Courage and leadership are core skills for success.  In this course, you will examine sources of fear and the obstacles that keep you from becoming your fullest, most human, most successful self, whatever your chosen field. This is a class aimed at developing, demonstrating, and exercising both courage and leadership's other critical skills: connecting and communicating.

Professor Valerie Curtis-Newton
5 credits, VLPA
check time schedule for details


CMS 271: Perspectives on Film: Great Directors — Werner Herzog

Legendary filmmaker and cultural icon Werner Herzog has produced numerous films, from Aguirre, the Wrath of God and Nosferatu to the documentaries Grizzly Man and Cave of Forgotten Dreams. The class will discuss Herzog’s films and related activities — directing operas, appearing in Hollywood blockbusters — as well as the many parodies (and self-parodies) of him and his work, while questioning the very idea of the “great director,” the assumptions on which it is based, and its various effects in film culture.

Professor Eric Ames
5 credits, VLPA
TTh 10:30 am – 12:20 pm


HSTCMP 247: Global Health Histories

Global health is a major focus in health care today, but that hasn’t always been the case. This course traces the roots of the modern global health movement by examining the history of overseas interventions in medicine and public health from the 15th century to the present. Latin America is the central focus of the course, but case studies on Africa, Asia, Australia, and the Pacific are also included.

Professor Adam Warren
5 credits, I&S, DIV

MW, 10:30 am - 12:20 pm


ASIAN 225: Karma and Free Will in Indian Philosophy

What is karma? Is our fate predestined, or do we have free will? This course explores the tensions between the ideas of karma, agency, free will, fate, and predestination in the major Indian philosophical systems. Students will explore the basic ideas of these philosophical traditions, the concerns and motivations of their creators, and their implications and limitations. (Note: official course catalog title is Indian Philosophical Literature.)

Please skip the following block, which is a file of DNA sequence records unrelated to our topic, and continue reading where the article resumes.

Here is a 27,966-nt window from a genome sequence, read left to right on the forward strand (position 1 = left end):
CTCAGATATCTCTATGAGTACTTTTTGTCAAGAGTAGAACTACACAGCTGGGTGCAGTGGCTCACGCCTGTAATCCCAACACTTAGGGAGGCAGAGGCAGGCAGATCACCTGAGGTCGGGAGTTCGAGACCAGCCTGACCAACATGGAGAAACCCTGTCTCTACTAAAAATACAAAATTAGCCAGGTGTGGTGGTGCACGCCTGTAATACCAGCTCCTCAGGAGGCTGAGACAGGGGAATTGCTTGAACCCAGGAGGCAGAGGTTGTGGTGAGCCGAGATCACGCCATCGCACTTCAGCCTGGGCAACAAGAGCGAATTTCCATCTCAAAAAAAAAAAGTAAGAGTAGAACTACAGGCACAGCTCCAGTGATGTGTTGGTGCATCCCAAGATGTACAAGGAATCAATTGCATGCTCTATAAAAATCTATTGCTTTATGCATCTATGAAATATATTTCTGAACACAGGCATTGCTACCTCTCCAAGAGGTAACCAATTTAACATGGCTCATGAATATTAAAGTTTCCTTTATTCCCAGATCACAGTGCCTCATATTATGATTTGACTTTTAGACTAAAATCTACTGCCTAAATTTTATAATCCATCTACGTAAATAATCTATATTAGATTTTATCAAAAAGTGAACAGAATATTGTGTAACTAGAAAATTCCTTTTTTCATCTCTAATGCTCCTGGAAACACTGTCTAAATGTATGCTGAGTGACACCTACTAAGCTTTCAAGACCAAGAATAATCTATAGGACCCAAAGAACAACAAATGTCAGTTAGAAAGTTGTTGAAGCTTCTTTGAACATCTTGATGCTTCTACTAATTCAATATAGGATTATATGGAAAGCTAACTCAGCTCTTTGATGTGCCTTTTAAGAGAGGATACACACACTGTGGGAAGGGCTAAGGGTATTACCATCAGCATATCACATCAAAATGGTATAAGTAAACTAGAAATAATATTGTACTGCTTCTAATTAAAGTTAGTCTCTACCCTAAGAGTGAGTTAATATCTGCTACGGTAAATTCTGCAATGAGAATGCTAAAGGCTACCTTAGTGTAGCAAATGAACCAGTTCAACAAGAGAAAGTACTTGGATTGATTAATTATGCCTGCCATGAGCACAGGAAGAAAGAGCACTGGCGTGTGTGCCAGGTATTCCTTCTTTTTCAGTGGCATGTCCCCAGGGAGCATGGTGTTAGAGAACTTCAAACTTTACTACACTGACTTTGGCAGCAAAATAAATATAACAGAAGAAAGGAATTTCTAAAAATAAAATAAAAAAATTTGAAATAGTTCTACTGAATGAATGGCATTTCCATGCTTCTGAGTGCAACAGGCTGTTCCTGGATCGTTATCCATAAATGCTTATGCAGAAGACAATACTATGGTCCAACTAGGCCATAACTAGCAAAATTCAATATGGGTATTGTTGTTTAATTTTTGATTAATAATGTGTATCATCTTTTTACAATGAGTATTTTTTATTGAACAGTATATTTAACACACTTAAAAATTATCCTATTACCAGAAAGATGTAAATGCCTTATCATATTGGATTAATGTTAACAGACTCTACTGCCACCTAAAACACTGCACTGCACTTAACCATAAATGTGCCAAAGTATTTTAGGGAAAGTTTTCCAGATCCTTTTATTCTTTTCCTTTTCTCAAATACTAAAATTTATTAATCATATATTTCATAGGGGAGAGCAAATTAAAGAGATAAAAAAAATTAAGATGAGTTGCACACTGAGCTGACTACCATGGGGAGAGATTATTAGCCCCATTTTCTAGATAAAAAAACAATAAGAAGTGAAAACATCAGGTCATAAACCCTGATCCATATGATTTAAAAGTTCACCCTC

Prem Pahlajrai, Senior Lecturer
5 credits, VLPA, I&S
MW, 1:30-3:20 pm


AIS 313: Southern Lushootseed Language and Culture

Have you ever wanted to learn the language spoken by the Native peoples of Seattle and the southern Puget Sound? In this fun and interactive course, you will learn to speak, read, and write in Southern Lushootseed, the first language of this area. The course covers the history of the language, its sound system, and grammar. By the end of the quarter you will be able to read Southern Lushootseed, construct sentences, and speak basic phrases.

Tami Hohn, Lecturer
5 credits, 3-course sequence counts towards foreign language requirement
TTh, 2:30-4:20 pm


DXARTS 200: Digital Art and New Media: History, Theory, and Practice

This course investigates digital art and new media from a creative, theoretical, and historical perspective. Specific topics range from video art and sound art to interactive installations and the convergence of art and science, all of which provide emergent artists, designers, engineers, and theorists with the historical and scientific background to create, design, speculate, and articulate innovative digital artwork.

Professor Afroditi Psarra
5 credits, VLPA
MW, 3:00-3:50 pm, Friday quiz sections


GEOG 245: Geodemographics: Population, Diversity, and Place

How does where you live—even within the U.S.--affect your life? The class will cover topics including immigration policy, the concept of 'race' in the census, fertility and mortality differences, political redistricting, segregation, and internal migration of populations, to explore the geodemographic underpinnings of societal dynamics and the spatial diversity of United States populations.

Professor Suzanne Withers
5 credits, I&S, QSR, DIV
TTh, 12:30-1:50 pm; MW quiz sections